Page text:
Celebrating Research


Lawrence Lande Collection of Canadiana, Rare Books and Special Collections Division

McGill University Library

Collection Profile

Lawrence M. Lande (1906–1998) was a consummate collector of Canadiana in all its aspects—political, economic, cultural, and historical—and has left a legacy that continues to benefit and inspire his university and his country. Born in Ottawa, Ontario, Lande graduated with a BA from McGill in 1928 and was awarded an honorary DLitt (1969). He was made a member of the Order of Canada in 1967. A bibliophile, compiler of bibliographies, poet, and composer, Lande had wide-ranging interests that included the poet William Blake and the Book of Job in addition to Canadiana. In 1996 the library published Bibliotheca Canadiana: A Historical Survey of Canadian Bibliography: Catalogue of an Exhibition in Honour of the Ninetieth Birthday of Dr. Lawrence M. Lande, a suitable way indeed to celebrate Lande's central place in the bibliographic world of Canadiana.

Inspired by a love of Canadian history, Lande had long collected Canadian materials, and in 1965 the first part of the Lande Canadiana Collection was acquired from its creator. It comprised some 2,300 items, and this original nucleus has since grown to some 12,000 items, including pamphlets, maps, prints (among them over 50 early views of Montreal), periodicals, government documents, and broadsides, as well as books. The original gift is recorded in The Lawrence Lande Collection of Canadiana in the Redpath Library of McGill University (1965), and this volume is still cited as one of the standard references for Canadian material.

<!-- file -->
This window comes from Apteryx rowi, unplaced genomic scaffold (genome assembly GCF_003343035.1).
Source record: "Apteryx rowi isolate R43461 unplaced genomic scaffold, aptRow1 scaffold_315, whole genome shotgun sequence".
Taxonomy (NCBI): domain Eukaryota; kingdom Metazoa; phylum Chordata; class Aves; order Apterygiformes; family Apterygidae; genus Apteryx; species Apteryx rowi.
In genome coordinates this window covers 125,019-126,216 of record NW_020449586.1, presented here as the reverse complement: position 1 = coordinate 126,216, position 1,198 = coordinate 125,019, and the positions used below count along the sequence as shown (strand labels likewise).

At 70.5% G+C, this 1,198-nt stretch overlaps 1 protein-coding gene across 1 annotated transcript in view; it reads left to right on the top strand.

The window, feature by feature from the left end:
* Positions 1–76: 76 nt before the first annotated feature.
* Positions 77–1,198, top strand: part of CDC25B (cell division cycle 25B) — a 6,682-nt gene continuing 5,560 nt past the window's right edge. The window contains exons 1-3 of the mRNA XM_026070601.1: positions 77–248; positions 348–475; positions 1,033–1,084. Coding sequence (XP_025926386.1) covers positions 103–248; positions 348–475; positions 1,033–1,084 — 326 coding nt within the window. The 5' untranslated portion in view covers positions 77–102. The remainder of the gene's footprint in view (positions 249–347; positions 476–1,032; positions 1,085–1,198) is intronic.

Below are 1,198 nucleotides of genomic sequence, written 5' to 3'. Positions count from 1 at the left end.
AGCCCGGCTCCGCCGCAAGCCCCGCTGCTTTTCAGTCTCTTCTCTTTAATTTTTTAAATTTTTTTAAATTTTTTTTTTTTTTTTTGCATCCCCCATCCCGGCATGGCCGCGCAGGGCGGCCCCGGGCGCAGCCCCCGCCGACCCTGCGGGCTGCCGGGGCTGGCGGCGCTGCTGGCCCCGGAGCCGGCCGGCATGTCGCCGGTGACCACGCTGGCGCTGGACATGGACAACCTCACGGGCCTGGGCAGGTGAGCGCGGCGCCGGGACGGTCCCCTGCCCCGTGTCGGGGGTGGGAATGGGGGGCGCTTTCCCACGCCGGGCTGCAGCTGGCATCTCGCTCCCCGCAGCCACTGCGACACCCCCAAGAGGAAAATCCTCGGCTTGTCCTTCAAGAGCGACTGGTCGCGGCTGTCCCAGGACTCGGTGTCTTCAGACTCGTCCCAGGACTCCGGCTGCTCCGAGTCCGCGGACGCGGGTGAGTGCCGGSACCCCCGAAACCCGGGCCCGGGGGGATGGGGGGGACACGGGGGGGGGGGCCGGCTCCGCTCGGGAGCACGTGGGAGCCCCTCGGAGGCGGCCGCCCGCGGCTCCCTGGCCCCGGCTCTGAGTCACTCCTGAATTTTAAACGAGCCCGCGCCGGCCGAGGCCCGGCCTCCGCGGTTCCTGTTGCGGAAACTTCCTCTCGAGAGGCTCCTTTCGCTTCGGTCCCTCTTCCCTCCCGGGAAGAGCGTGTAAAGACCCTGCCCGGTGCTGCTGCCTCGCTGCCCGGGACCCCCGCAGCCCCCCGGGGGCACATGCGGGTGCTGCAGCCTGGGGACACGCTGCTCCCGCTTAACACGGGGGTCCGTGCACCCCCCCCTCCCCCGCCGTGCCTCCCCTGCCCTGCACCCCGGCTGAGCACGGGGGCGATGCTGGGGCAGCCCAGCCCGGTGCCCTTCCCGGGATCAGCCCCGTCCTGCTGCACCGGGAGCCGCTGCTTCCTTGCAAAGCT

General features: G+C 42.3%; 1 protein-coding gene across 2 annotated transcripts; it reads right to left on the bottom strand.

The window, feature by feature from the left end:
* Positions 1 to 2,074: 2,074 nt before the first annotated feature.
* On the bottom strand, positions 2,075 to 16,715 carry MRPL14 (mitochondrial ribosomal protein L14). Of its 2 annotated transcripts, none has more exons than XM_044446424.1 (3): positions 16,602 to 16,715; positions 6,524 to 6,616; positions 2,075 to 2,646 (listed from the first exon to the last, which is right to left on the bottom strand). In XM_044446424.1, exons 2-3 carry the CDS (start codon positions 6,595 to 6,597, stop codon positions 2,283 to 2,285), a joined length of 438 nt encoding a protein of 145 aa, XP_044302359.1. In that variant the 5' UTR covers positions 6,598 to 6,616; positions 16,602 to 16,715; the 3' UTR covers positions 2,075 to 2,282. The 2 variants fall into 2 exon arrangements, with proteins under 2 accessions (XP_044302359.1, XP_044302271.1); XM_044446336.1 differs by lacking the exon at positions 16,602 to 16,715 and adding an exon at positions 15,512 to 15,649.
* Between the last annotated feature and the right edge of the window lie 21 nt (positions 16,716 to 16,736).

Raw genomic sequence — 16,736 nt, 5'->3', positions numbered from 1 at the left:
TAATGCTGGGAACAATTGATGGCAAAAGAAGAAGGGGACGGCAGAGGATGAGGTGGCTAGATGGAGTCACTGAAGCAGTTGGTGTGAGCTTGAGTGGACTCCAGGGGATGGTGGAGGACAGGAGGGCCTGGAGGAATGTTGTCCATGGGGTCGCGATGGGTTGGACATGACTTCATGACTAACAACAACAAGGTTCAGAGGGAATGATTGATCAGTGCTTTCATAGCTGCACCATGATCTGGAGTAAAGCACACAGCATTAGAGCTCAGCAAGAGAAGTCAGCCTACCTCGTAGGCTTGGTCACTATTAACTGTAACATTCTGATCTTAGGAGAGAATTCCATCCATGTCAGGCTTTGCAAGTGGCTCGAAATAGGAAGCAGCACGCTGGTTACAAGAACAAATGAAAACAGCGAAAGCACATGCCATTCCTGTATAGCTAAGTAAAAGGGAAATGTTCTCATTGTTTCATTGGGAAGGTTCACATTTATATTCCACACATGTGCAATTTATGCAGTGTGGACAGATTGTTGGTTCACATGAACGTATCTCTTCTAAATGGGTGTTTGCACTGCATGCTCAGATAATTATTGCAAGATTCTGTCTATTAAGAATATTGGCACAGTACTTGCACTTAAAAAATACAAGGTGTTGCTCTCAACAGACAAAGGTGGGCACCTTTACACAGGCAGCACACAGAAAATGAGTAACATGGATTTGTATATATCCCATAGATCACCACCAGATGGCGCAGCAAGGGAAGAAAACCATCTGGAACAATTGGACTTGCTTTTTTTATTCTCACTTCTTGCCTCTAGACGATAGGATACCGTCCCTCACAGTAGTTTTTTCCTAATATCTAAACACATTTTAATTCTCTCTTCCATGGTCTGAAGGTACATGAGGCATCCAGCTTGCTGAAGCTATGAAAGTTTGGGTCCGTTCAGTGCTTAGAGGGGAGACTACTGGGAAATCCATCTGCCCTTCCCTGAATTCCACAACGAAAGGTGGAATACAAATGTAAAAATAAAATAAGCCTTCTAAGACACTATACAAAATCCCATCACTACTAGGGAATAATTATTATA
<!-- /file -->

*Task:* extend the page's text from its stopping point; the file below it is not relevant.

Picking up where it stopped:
Lande was interested in all aspects of Canadian history from its discovery and exploration to its historical development to the end of the 19th century. Outstanding among the descriptions of early discoveries are André Thevet's Les singularitez de la France antarctique, autrement nommée amerique (1558) and Wytfliet's Histoire universelle des Indes orientales et occidentals (1605), which has some of the earliest maps of Canada. The Jesuit Relations are an invaluable primary source for the study of the early French Regime in Canada and the Jesuit's missionary efforts. Among other areas of concentration are the search for the Northwest Passage and Arctic exploration, the controversy over Confederation, and early Canadian imprints. An insight into early Canadian social history is provided by the personal narratives of such travellers as Kalm, Lambert, Weld, Heriot and Bonnycastle, and by ephemeral items which include broadsides, circulars, and sheet music.

Three other significant collections were added over the years. The Arkin Collection was assembled by the Winnipeg collector Nathan Arkin and purchased with Dr. Lande's assistance in 1966. This material concentrates on the development of the Prairie Provinces and British Columbia during the late 19th and early 20th centuries, with special emphasis on the Northwest Rebellions, the Manitoba School Question, and immigration literature. The two other collections center upon First Nations peoples and the work of the Moravian missionaries among the Inuit of Labrador.

Not only has this rich assemblage of documentation and iconography provided generations of students and researchers with essential texts and unexpected discoveries, it has also played a much larger role. The Lande Canadiana Collection at McGill with the Lande Collection at Library and Archives Canada and the many published bibliographies are repositories of the Canadian historical memory.

Collection Profile and Overview: Richard Virr
Illustrations: Eli Brown

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